We did not list extractions as an option above because it is only for cracked teeth. Typically cold sensitivity isn’t the main symptom for that condition.
Which treatment is best for me?
The best treatment for your cold sensitive tooth will depend on what is causing it and the severity of the discomfort. You should discuss with your dentist to explore the right option for you.
If you do not get treatment for it, the sensitivity can last indefinitely. Yes, it is a temporary condition but it may feel like it is permanent. After all it does require treatment to resolve it.
The way you manage teeth sensitive to cold is similar to how general sensitivity for teeth is managed. Most of these are lifestyle modifications and things that you can do at home.
How to reduce cold sensitivity on a daily basis:
- Brush with sensitive toothpaste.
- Minimize cold food consumption.
- Avoid acidic foods.
The above recommendations are what you should be doing regardless of if you had professional treatment for them.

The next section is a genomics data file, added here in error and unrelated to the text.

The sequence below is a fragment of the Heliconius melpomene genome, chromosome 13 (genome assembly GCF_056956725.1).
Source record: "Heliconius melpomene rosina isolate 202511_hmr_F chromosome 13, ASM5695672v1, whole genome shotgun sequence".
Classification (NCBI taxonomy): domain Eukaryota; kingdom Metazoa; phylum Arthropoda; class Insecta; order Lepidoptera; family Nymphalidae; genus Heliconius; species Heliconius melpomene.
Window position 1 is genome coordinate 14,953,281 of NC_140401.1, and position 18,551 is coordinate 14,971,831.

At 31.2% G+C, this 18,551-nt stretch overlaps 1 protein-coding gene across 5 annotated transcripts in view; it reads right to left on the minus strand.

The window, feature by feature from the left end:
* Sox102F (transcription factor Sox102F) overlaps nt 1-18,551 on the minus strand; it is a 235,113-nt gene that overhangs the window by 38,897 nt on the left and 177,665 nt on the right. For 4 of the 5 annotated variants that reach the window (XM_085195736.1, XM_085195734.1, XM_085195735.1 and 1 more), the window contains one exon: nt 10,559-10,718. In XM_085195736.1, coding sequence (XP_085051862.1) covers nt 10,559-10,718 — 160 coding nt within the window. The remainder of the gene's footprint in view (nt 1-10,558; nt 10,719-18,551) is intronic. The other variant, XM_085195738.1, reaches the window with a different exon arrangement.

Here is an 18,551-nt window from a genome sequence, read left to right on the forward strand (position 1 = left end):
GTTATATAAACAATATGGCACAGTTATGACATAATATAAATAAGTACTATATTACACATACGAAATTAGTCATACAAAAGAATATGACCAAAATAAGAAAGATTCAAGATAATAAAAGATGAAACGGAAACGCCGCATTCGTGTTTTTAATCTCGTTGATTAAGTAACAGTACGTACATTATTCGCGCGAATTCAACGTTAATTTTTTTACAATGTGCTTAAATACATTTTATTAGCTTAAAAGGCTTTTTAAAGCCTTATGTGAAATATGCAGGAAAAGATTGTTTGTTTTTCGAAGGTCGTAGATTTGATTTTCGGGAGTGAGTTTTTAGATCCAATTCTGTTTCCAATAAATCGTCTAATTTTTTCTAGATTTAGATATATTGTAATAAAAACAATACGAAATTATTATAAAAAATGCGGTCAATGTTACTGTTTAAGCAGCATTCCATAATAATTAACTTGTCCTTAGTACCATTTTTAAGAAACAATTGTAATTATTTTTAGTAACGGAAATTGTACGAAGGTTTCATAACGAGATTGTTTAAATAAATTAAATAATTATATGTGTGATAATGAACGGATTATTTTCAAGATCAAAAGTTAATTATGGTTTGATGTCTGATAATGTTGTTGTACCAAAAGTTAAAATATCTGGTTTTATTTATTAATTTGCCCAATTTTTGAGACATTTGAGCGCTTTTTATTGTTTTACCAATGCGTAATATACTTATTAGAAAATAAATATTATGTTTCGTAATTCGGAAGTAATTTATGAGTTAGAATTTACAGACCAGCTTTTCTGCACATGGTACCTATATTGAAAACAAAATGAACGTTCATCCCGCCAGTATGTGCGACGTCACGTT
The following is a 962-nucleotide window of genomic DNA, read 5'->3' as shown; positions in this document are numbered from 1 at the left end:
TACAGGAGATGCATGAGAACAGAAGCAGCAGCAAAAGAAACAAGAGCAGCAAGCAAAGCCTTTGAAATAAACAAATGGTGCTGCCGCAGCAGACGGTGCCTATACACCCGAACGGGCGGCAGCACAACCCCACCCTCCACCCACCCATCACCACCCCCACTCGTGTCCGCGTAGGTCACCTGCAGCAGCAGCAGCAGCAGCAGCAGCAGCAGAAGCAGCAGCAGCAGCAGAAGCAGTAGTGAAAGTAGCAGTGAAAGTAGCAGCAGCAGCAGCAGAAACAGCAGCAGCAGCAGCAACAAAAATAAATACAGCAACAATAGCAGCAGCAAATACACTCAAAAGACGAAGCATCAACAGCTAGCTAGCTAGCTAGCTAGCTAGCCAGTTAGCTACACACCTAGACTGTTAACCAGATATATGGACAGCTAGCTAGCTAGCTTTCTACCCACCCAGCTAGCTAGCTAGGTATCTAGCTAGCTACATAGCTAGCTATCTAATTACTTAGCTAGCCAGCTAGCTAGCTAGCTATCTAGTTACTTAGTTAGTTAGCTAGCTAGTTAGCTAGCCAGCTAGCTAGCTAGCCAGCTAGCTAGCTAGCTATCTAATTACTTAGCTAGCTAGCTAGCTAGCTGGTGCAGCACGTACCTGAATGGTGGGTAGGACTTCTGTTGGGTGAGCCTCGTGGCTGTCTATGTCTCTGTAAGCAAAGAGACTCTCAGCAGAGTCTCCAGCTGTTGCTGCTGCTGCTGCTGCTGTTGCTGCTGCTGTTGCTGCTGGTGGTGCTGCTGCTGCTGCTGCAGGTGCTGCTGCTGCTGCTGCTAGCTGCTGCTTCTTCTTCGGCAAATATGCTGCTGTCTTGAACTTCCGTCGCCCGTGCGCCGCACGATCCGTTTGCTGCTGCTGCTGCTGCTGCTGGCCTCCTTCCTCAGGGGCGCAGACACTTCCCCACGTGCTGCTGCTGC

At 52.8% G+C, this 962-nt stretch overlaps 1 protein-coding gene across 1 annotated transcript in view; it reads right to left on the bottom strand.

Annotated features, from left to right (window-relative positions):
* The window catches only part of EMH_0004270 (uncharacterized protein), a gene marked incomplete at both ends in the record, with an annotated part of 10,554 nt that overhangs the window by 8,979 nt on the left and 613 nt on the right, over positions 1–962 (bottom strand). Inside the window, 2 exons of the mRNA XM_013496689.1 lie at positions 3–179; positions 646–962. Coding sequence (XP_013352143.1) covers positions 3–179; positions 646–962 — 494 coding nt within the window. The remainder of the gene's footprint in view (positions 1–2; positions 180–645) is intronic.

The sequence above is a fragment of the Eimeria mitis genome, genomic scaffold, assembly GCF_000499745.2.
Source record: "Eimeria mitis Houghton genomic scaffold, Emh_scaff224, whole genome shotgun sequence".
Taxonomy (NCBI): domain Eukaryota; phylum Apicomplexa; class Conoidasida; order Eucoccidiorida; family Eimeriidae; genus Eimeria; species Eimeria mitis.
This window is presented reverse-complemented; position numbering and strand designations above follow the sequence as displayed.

How sensitive toothpaste works
There are three commonly used desensitizing agents in toothpaste that may help with your sensitivity. They will reduce sensitivity either by occluding open dentinal tubules or by depolarizing the tooth nerve.
One agent isn’t necessarily better than the other, they just work in different ways. If you find that your toothpaste isn’t quite giving you the results that you want, you may want to give a different desensitizer a try.
Unfortunately there is no viable home remedy for teeth that are sensitive to cold. Although we suppose you could call using sensitive toothpaste as a home remedy since it is something that you do at home.
The toothpaste definitely works because it can usually get rid of mild sensitivity completely but it may only help reduce it for the severe cases.
Unfortunately there is no way to prevent the teeth from becoming sensitive to cold. However, if you practice good oral hygiene habits and get routine dental check ups, you may be able to reduce the chances of it happening.